Sunday, 12 October 2008

Yet more dance!

On Friday a bunch of us went to see the Phoenix Dance Theatre at the Arts Theatre in Cambridge, and it was completely different from Richard Alston, as expected, and just as good. (Links to all three are in an earlier posting.) We had a really great night, and Richard drove home once more, hurrah!

None of the contemporary dance we've seen before has had much of a story you could deduce, but the five pieces we saw on Friday were all story-based, with the story explained in the programme. I'll not go into too much detail, but the first piece was (and I have the programme in front of me here!) inspired by selected passages from The Glass Menagerie by Tennessee Williams. There was no music at all, just someone reading exerpts from the play, with 5 dancers portraying 4 characters. Quite why there were two women being Amanda, dancing almost, but not quite entirely the same steps, is a mystery. Fascinating and compelling.

The other most memorable dance was called The Moore's Pavane, and was based on Othello. The four dancers were in mediƦval costume and danced to the rules of the 16th century pavane dance, with modern balletic interpolations and interpretations. This was completely magical, and worth the ticket money on its own. I plan to search for a DVD from this company, but haven't got around to it yet.

And so, on to the rest of the weekend.

Yesterday, amongst the rest of our shopping, we picked up a muntjac from the local farm shop. I'd phoned on Thursday to order one, but found they'd just had a delivery and so was able to reserve a complete carcass for myself. This is perfect. Muntjac, in case I haven't already bored you to death about it, is simply the best venison you can get. The animals are the size of a border collie dog, weighing only about 10kg when fully grown. Their meat is utterly tender and doesn't need to be hung at all, so the flavour is very mild. If you like game, there's nothing to stop you hanging it, or asking your supplier to do so, but we like it fresh.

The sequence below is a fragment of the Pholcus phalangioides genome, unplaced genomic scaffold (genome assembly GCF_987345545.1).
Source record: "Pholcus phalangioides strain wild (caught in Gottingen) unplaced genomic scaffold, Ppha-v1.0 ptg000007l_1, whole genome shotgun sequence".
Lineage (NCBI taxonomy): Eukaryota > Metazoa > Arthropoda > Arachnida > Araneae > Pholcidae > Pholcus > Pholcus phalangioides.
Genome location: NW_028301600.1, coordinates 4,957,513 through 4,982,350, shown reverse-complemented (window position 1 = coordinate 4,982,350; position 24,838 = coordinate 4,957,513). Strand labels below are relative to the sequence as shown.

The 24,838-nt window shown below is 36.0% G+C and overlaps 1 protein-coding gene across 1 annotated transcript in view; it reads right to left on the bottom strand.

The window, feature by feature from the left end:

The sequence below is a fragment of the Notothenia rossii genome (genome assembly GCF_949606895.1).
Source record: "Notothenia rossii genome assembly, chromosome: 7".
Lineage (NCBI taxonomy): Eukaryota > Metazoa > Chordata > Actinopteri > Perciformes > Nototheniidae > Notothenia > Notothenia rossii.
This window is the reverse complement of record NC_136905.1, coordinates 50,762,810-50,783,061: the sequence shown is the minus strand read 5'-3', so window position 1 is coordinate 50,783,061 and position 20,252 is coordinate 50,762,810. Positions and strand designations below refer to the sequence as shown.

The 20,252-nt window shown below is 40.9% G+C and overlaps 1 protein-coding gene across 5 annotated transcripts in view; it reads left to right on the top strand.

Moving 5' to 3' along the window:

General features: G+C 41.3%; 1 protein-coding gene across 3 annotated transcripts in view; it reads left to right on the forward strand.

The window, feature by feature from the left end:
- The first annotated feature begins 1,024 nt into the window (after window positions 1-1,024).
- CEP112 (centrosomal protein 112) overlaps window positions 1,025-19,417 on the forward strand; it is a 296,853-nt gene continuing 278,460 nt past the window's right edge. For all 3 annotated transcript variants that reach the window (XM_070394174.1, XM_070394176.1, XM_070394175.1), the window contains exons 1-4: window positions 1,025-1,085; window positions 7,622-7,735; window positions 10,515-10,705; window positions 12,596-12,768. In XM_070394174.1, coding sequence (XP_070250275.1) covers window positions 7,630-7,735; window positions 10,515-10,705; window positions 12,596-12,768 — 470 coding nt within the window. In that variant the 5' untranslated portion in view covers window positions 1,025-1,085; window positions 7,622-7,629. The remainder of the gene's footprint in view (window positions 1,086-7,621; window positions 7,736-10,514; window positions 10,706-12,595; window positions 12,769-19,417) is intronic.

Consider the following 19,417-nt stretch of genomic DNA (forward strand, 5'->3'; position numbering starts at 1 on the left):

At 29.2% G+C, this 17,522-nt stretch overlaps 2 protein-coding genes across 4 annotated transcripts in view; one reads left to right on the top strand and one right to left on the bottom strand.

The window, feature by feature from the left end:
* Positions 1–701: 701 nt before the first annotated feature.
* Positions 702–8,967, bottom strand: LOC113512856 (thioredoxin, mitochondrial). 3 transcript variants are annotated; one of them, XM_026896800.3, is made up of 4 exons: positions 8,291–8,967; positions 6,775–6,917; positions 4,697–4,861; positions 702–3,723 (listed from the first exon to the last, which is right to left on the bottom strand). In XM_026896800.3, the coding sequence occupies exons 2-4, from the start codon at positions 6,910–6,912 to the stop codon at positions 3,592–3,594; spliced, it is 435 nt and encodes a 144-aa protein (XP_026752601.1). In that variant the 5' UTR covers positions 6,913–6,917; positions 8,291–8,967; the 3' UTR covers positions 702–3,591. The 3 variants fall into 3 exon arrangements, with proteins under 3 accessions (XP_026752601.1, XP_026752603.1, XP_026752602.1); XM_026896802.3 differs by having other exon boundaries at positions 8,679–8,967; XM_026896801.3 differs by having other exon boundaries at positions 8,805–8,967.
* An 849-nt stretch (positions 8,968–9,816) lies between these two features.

The advantage of taking the carcass complete rather than ready-butchered, is £5 rather than £22 a kilo. You do throw away more, of course, but not that much. My muntjac weighed 6.3 kg (skinned, gutted and decapitated), of which I don't think I threw more than a kilo or so away. Well, alright, definitely less than 2 kg. The price I had to pay to get this excellent deal was to butcher the carcass myself. In truth, this is not hard to do. All you need is a very sharp small knife (I use one with an 8 cm blade), a hacksaw and some courage. Some knowledge of anatomy is useful, but in reality, you learn as you go along.

What you do is have a go, make a bit of a mess of it and waste more meat than you need to, but learn by the experience. Next time, you waste less meat. The haunches I retained entire, then I ferreted out the loins, which are the muscles that join the hips onto the rib cage (inside and out - there's lots of meat there), then took the hind-most 9 ribs on each side for a crown roast some time, then hacked off the front legs and chopped them into bits at each joint.

The haunches you roast or pot-roast, the loins and ribs you just treat like lamb equivalents, and the front legs you guess with. Although they're frozen as they are, I imagine we'll cut the meat off the bone after thawing and stir-fry or some such.

I pressure-cooked some of the bones for 15 minutes with an onion, a carrot and a bouquet-garni, but sadly, didn't think to roast the bones first, so the flavour of the resulting stock is rather bland. I'd intended to make a venison consommé but the basic stock didn't warrant it. We'll just use it as stock and it'll be fine.

We also did lots in the garden, including cleaning out the nest boxes. The tit box is built into a brick column, and was easy enough to deal with, but the sparrow terrace (3 boxes side by side) needed extra work. It's only 2 or 3 years old, but the plastic hinges had broken, and I had to replace them with brass ones. In fact, it's clear the wood is not marine ply, but just ordinary stuff, so I don't imagine it'll last that much longer. And it turns out sparrows are not that sociable, either, and you won't get more than one pair in the terrace. That's if the blue tits don't get there first, of course!

2 comments:

The Dotterel said...

Sounds like a sure-fire tip for beating the credit crunch (if you're prepared to get your hands bloody!). I'm always tempted to collect fresh road-kill, but my wife won' hear of it...

Rob Clack said...

Fresh roadkill can be brilliant. We've eaten mostly pheasant and rabbit, and occasionally muntjac. The key criteria are a) how badly bashed is it? (muntjac is a problem as it's body is exactly at bumper height, so you rarely find an intact one on a major road) b) how long has it been there? If you travel the same road daily, you can easily notice something that's only been killed in the last 24 hours. I'd not eat anything other than a veggie, so no badgers, foxes, etc.

We are much too squeamish about roadkill. We imagine that if it's been by the side of the road for too long it won't be edible. However, after butchering yesterday's muntjac, I put the remains in a brown (heavy duty)paper bag in our brown (composting) bin. This morning, I realised I could make good stock from the bones, so retrieved them and did exactly that. Yes, the bones had been in the bin at room temp for 24 hours, but were none the worse for that.

What we forget is that most meat is hung at fridge temperature (4° C) for several weeks before being sold. A day at 20° C is nothing.